If a home is going towards a potential short sale should the listing state this information?

Asked by Diane, Virginia Fri Jul 27, 2012

I put an offer on a home, and they countered with a higher offer stating that if they didn't get their price the home would go to a short sale. So I got pushed into settling for the higher counter offer. Now I have found out (after I did the home inspection) the home needs lots of repairs. Isn't this "deceptive advertising" and that the listing should have said "potential short sale"?

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Matthew, , Ruther Glen, VA
Fri Jul 27, 2012
Hi Diane,

In Virginia the pursuit of a short sale is considered a confidential financial fact. The Seller is not obligated to disclose the issue in advertising. However, if they needed the contract to be contingent on their mortgage company's approval to sell without paying off the debt, they would have to disclose it prior to ratification.

In this case it doesn't sound as if it would be a short sale so long as they received a certain price point. Therefore it sounds as if they did the right thing by trying to negotiate terms where the net was sufficient to pay off the pending debt on the home.

Additionally Sellers in Virgina are not required to make disclosures about the physical condition of the home. Virginia is a buyer beware state which is why it's wise to get a home inspection.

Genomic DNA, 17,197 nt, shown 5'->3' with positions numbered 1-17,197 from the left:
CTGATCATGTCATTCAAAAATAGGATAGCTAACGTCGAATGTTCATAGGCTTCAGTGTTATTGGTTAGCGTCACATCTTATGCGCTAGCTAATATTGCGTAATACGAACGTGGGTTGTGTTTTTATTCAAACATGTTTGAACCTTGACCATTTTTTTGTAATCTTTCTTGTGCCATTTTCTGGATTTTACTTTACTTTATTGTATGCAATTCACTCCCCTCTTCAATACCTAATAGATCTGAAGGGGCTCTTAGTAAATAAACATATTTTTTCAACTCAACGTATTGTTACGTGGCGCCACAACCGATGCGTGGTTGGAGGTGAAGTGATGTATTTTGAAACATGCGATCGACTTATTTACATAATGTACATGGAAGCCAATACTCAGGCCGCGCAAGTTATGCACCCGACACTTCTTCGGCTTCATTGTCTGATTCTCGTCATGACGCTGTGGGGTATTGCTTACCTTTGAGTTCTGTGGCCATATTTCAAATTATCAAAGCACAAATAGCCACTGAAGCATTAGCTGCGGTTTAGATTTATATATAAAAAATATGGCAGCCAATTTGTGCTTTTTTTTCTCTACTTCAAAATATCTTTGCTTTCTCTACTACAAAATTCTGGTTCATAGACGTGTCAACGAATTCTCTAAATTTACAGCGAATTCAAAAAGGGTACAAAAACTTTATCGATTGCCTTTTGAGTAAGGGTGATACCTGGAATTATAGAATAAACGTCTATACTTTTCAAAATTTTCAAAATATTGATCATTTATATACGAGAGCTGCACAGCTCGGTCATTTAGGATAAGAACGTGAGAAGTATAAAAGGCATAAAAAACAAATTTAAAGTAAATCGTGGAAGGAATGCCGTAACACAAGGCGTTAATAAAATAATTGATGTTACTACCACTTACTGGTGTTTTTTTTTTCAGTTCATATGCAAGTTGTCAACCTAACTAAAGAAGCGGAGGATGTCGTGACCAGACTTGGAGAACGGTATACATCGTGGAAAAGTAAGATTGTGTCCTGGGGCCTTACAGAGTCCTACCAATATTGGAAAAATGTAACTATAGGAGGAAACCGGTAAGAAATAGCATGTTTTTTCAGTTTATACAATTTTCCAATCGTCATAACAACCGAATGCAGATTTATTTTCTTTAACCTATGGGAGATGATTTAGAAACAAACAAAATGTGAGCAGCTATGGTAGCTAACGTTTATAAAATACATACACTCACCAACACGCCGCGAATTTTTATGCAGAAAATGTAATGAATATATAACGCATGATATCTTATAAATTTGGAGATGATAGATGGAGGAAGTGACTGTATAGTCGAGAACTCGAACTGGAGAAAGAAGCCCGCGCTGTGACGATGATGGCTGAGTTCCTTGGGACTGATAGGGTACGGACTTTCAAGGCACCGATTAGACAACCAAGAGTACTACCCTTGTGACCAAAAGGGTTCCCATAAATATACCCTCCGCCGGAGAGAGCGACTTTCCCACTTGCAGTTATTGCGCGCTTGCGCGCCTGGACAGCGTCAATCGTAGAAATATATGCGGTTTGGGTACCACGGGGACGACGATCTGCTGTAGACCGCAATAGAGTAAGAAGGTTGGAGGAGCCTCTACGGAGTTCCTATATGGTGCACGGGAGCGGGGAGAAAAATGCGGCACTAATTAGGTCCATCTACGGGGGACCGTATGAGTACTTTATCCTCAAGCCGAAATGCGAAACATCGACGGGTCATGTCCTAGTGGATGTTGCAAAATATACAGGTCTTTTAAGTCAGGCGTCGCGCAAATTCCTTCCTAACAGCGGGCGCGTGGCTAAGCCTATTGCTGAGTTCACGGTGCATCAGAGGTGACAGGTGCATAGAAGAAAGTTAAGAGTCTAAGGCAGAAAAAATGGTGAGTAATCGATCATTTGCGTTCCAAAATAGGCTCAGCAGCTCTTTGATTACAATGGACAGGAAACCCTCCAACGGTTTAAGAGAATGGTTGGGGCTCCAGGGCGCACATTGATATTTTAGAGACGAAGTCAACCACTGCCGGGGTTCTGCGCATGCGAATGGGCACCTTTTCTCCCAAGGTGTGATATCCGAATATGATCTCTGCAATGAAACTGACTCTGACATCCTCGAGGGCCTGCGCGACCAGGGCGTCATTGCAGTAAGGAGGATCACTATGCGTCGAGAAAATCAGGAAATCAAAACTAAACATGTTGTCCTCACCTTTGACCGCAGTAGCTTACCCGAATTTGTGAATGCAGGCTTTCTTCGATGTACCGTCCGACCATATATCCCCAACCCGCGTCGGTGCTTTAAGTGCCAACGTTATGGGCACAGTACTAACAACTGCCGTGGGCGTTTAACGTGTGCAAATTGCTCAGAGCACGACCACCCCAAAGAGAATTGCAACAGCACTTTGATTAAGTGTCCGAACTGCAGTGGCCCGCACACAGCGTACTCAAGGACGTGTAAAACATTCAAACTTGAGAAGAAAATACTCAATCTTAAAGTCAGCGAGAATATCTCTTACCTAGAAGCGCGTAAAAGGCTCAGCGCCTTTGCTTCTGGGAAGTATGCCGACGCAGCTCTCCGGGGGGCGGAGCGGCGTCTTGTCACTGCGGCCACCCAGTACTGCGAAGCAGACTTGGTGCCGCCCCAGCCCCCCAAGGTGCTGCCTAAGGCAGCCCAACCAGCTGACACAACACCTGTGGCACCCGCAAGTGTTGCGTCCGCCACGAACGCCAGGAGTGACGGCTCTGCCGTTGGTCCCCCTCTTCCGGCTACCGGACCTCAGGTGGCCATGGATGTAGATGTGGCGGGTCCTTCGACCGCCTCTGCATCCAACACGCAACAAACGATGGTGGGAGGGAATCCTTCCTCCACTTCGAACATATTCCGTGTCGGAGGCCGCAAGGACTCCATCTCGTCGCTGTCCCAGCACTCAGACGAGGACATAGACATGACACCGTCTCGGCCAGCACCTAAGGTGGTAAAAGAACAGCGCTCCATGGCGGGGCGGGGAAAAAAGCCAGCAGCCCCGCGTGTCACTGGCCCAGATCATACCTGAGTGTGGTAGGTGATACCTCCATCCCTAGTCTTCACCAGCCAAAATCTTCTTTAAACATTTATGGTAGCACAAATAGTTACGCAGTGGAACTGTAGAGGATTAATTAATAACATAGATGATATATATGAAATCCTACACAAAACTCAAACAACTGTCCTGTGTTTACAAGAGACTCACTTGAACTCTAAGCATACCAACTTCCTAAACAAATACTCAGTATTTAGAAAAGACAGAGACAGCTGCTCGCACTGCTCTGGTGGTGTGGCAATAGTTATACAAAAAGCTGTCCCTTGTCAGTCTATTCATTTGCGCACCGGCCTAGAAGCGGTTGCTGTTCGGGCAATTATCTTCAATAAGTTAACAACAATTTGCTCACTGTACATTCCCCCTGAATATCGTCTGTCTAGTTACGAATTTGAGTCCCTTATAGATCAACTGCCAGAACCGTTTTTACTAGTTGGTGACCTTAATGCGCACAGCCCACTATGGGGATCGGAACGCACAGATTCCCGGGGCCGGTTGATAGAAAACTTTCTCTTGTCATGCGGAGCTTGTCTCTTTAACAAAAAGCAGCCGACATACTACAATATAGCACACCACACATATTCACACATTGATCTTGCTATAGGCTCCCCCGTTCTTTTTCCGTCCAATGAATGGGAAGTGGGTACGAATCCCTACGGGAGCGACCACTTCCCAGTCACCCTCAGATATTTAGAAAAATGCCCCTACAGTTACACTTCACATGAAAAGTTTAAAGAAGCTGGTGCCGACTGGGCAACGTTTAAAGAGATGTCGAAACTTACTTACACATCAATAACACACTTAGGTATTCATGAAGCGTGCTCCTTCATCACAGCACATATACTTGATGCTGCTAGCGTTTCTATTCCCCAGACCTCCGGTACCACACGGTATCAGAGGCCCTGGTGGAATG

1 vote
Dwayne & Mar…, Agent, Woodbridge, VA
Fri Jul 27, 2012
Additional information you should know involves the disclosure of potential short sales in future listings. The changes coming to listings through the Metropolitan Regional Listing Service (MRIS) includes the status of distressed sales. The information provided below was a recent message sent to agents from MRIS. This should help with future home searches.

We are working on providing a consistent, more accurate method for entering and searching for distressed properties. Starting next week, a new Transaction Type field will be added to Matrix and Keystone. All listings must be categorized as one of the following:
Standard sale refers to a property which is available for sale without third party involvement or approval.
Potential Short Sale refers to any property that is underwater and the sale is subject to bank approval.